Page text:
Friday, September 30, 2011

Killer Asteroid Count

NASA's WISE spacecraft, which uses the infrared part of the spectrum to gather data not available to visible light, has found 93 percent of the near-Earth asteroids that are one kilometer in diameter or larger. Those are the rocks that could potentially end all life on Earth in a collision. WISE has also found far fewer rocks 100 meters in diameter and up than expected.

All that is good news, but keeping track of all these objects will still be necessary-- and there's still that last 7 percent of the really big boys to find.

Thursday, September 29, 2011

Tiangong 1 Launched

China has successfully launched Tiangong 1, a space station module that will serve as the target as China develops its rendezvous and docking capabilities. It also houses biological and engineering experiments.

Tiangong 1 is a first step towards building the 60-ton space station China plans to have in orbit by 2020.

Wednesday, September 28, 2011

UARS Nailed Down

With the help of the Pentagon's Joint Space Operations Center, NASA has been able to announce where pieces of its huge UARS satellite fell. It turns out the pieces fell over a wide area of the South Pacific, well away from any large landmass.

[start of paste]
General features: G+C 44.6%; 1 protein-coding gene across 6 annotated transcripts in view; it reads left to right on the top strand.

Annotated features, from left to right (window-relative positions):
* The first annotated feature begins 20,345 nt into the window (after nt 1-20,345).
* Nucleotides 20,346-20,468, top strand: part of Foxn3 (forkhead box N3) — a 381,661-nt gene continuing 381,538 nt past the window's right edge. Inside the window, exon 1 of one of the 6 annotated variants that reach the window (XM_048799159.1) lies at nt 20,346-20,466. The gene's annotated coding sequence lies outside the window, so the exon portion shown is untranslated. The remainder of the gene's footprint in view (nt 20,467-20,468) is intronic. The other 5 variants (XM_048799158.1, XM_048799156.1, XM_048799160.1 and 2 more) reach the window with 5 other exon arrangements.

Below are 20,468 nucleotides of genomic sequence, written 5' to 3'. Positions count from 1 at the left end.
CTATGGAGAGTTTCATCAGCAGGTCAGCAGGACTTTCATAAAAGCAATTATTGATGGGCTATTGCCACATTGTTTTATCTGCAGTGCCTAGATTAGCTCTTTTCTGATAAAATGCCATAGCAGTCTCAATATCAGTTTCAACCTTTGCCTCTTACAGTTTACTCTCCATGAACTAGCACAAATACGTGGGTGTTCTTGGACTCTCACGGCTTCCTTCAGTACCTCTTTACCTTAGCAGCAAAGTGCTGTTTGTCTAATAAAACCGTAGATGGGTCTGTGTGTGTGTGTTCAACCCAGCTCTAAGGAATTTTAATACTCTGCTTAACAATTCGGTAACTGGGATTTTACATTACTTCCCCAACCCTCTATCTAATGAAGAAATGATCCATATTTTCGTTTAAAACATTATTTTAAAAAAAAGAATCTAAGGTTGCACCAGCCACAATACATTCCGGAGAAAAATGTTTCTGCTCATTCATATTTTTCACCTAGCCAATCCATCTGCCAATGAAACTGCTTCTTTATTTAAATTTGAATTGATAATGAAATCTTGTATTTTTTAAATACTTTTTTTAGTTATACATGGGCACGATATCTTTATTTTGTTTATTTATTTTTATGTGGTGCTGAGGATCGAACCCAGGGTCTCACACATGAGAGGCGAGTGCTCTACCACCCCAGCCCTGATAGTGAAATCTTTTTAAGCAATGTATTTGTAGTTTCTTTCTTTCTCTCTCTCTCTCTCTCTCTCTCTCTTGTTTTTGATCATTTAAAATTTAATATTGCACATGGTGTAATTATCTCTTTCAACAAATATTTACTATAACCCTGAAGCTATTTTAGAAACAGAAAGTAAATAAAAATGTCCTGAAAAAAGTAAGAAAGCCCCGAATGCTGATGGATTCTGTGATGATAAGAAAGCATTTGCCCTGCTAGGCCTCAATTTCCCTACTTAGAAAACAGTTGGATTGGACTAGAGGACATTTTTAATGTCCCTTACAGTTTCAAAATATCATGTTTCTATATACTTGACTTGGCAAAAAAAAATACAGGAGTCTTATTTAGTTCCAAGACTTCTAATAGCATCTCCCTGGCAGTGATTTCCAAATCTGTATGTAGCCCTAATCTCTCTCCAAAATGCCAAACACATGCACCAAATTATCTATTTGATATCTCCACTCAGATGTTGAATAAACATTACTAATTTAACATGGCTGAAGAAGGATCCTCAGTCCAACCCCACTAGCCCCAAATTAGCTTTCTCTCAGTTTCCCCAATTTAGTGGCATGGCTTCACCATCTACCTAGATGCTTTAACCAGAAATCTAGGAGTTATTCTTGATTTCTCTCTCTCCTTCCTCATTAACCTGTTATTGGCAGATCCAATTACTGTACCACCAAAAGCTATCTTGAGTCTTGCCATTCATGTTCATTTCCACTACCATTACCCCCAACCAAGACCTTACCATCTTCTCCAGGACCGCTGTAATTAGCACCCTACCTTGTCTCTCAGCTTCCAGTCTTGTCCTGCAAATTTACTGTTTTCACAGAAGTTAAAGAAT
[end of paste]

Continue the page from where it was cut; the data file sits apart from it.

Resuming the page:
Immediately after it was clear UARS had re-entered-- because NASA knew it was no longer in space-- the space agency announced it may never know where the surviving pieces of UARS came back. The Pentagon, however, has tracking assets NASA lacks because it is charged with monitoring near-Earth space, searching for possible national security threats. Obviously, those assets would be geared to track objects re-entering Earth's atmosphere.

Tuesday, September 27, 2011

Solar Radiation Threat

A new study suggests that superstorms on the Sun-- powerful magnetic storms associated with sunspot activity-- could damage satellites orbiting Earth more than previously thought, and the damage could be cumulative, continuing to degrade sensitive satellite electronics for years after the initial event.

Such damage would affect everything dependent on satellites-- communications, weather forecasting, resource identification, military uses, etc. Economic and security situations could be negatively impacted. Increased radiation shielding for satellites is one solution, but that would be expensive. Another solution may be to build more, simpler satellites, so if one stopped functioning a spare would be ready to go. That approach might even strengthen the aerospace industry.

Monday, September 26, 2011

Primordial Black Holes

Primordial black holes are, in theory, tiny black holes left over from the Big Bang. No such object has yet been confirmed, but physicists and astronomers are looking for them.

When black holes and stars physically interact, it's generally not good news for the stars. Primordial black holes are so small, however, that they would pass through a star instead of gobbling it up. In passing through, it would cause something like ripples on the surface of the star, and it's those ripples that scientists want to see. By studying those ripples, they could learn about the interior of the star, and, a new study suggests, get a better handle on the nature of dark matter.